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  • Jamie Foley

Time as a Balm (Con't)

Updated: Nov 24, 2020

August 21, 2020


Time transports us and transmutes us miraculously at any give moment, hours later even, we can see clear to another way...


It feels like I have travelled to another country. Sheamus builds a sandcastle on the beach; boats, first the Ethan Allen, and then a sailboat, chug by us as if on parade. Swimmers float in the calm waters of Lake Champlain and others sit chatting on the beach, under a diminishing sun. I have decided that we will wait out Steven's time at the hospital here in South Burlington, with a sturdy view of a downtown skyline. We could have stayed with Steven there in his windowless, negative air chamber with portable toilet, but something told me that that situation would have been untenable with a child who needs to be outside in fresh air and me, nerves on edge, trying to keep my wits.


I've been fielding text messages with friends, with Ryelyn and Saneun, Sheamus' mom, since our scare with Steven. Everyone's lives have been upended with Covid-19 and the fear is palpable. Even the in-take nurse with his respirator-type mask seems stand-offish, extremely careful. He's telling us how to dispose of the sanitized wipes we've taken from containers provided, how to push a sanitizer wand away from us, for our dab of alcohol. One orderly, seemingly attempting to distance himself from Steven, strolls a few paces ahead as escort into the inner chambers of the emergency rooms. I try to warn him that Steven is still unsteady on his feet. Honestly, I can't wait to leave this place. Because I have Sheamus with me, I don't give it a second thought.


Now, I am at awe with the peace that has come over me, loving my grandson who until now, I hadn't realized is still connected to his inner child, most times a frenetic ball of energy, questioning everything and everyone in his purview. Give him some sand, or stick, or a tree, or a bicycle and he is instantly transported. There he is, surrounded by a moat, working to build a draw bridge to a landlocked pile of sand.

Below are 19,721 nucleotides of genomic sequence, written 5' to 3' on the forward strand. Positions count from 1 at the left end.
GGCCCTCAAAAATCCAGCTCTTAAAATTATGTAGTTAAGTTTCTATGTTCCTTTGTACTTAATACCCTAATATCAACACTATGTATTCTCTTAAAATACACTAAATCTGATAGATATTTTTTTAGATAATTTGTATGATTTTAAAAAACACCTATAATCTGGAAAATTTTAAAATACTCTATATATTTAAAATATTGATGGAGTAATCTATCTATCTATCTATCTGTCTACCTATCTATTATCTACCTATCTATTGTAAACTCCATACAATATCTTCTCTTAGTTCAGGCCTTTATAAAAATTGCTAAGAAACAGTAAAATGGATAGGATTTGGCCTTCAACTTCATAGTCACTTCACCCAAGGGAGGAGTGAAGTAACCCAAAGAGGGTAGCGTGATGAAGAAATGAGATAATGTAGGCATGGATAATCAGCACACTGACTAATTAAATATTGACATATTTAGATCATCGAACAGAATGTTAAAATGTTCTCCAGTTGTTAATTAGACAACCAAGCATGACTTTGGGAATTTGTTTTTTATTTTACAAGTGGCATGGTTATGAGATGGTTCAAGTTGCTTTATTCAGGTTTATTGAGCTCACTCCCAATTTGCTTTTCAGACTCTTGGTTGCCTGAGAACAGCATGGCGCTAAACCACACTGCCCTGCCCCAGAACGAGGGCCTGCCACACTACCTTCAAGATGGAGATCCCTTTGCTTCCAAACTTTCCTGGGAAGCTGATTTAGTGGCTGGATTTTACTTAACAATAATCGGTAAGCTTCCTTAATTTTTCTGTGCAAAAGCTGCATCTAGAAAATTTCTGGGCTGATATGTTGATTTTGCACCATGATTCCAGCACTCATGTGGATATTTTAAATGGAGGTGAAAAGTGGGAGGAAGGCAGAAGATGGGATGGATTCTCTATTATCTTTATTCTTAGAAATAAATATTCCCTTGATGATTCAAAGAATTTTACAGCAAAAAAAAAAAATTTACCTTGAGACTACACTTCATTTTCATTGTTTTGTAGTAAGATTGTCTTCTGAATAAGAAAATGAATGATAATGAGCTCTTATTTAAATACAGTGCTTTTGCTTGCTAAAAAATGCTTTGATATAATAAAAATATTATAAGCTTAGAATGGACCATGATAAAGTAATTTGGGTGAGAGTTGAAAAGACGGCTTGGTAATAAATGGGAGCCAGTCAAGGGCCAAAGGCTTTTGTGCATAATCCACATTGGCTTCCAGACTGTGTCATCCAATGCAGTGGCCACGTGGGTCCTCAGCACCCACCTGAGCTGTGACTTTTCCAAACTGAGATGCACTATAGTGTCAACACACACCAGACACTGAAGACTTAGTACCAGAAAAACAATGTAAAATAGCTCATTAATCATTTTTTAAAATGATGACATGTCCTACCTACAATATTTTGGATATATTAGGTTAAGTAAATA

This is our reality now, not yet in the clear with Steven's health, over an hour's drive away from home. With no supper plans, we will eat tangerines and peanut butter filled pretzels on the drive, but for now, I breathe. I am calm, knowing that this too shall pass, that for right now, I can put the last two days and the immediate ones to come, on hold, on a shelf, tucked away from this impasse of bird infestation and virus scare. The view before me is almost surreal - gigantic white cumulous clouds float overhead, a slight breeze ripples the lake water, children shout and laugh, many of the adults gathered also stare out into horizon.


Leaving the beach, we will buy a coffee ice cream for Sheamus. He will finish it while watching an older couple play bocce ball in golden light. Later he and I will laugh like old friends until we cry, about an innocuous thing, a withering look, my split attention to Sheamus and my blasted cell phone. Having just taken off our masks, sitting safely in the car, in the parking lot, we watch as Steven walks across tarmac towards us in the blunted grey evening. For now, he is still with me, Sheamus too and I know deep down inside, that everything is going to be okay.



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